Employees who are lucky enough to snag an office with a view not only have a sunnier disposition, thanks to the rays of sunshine splashed across their desk. It turns out they also have better overall health than their coworkers whose desks are stuffed in drab corners lacking natural light.
A recent study published in the Journal of Clinical Sleep Medicine shows workers with office windows get 46 more minutes of sleep per night, tend to exercise more, and have lower blood pressure than those without a view.
Ivy Cheung, a doctoral candidate at Northwestern University Feinberg School of Medicine, and coauthor of the study, says sleep studies have shown that light is the most important synchronizing agent for the brain and the body, but the impact of light during our workday hasn’t been as well documented.
By examining office employees working a typical day shift–between the hours of 8 a.m. to 5 p.m.–some of whom were working in windowless offices, and others who had an office with a view, the researchers measured their quantity and quality of sleep.
“Exposure to light is one of the main environmental cues for circadian rhythms, or behavioral changes that respond to light and darkness,” says Cheung. Because office workers are mainly indoors during daylight hours, she explains, they’re most at risk for disturbances to circadian rhythms, which affects their sleep and wake patterns.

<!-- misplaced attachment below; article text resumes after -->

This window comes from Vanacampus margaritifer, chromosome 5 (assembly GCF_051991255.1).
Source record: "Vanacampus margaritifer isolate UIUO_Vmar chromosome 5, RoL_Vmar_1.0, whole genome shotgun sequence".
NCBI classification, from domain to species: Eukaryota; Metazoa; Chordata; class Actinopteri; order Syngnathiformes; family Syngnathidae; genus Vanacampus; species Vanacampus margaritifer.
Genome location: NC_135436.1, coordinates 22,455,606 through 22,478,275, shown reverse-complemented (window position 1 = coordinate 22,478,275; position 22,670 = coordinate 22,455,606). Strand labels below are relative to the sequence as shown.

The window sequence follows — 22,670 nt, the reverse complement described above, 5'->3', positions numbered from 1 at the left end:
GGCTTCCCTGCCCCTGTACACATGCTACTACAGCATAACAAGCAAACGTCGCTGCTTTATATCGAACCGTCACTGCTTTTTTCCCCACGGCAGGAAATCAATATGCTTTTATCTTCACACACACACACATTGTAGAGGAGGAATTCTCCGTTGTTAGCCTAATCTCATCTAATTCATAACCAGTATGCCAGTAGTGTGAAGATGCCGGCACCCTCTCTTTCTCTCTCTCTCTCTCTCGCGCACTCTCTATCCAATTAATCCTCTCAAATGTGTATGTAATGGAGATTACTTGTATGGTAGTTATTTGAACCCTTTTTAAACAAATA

The bright white light from the sun signals to our bodies that we should be awake, she adds. But a lack of sunlight means the body doesn’t produce these cues, and can be tricked into thinking it’s time to shut down and get ready for bed, even if it’s only 2 p.m.
There’s plenty of evidence to show individuals who lack sleep tend to suffer from other problems that can hurt their performance, including slower decision-making, shorter attention spans, memory loss, and trouble learning.
While it’s unknown how much light exposure we need to reap the benefits of better quality sleep, the study also revealed “those who were closer to the windows had 173% more light exposure during the work hours,” says Cheung.
Even if you aren’t lucky enough to have an office with a view, Cheung says you can reap the benefits of natural light. Taking advantage of your morning commute and catching some rays before entering the office is ideal. “In the morning, we’re more sensitive to light,” says Cheung.
She also encourages office workers to get outside at any point of the day. “Take a phone meeting outside, have lunch outside, or go for a walk,” she advises.
If you’re truly in the dark–either stuck in a basement, or in a dark corner with no windows–a light box may be a good alternative. Light therapy boxes mimic outdoor light by turning on full-spectrum bulbs at high intensity for 30 to 90 minutes.
Light therapy has proven effective for those who have seasonal affective disorder, although Cheung notes nothing is as beneficial as getting outdoors, or positioning yourself near natural light.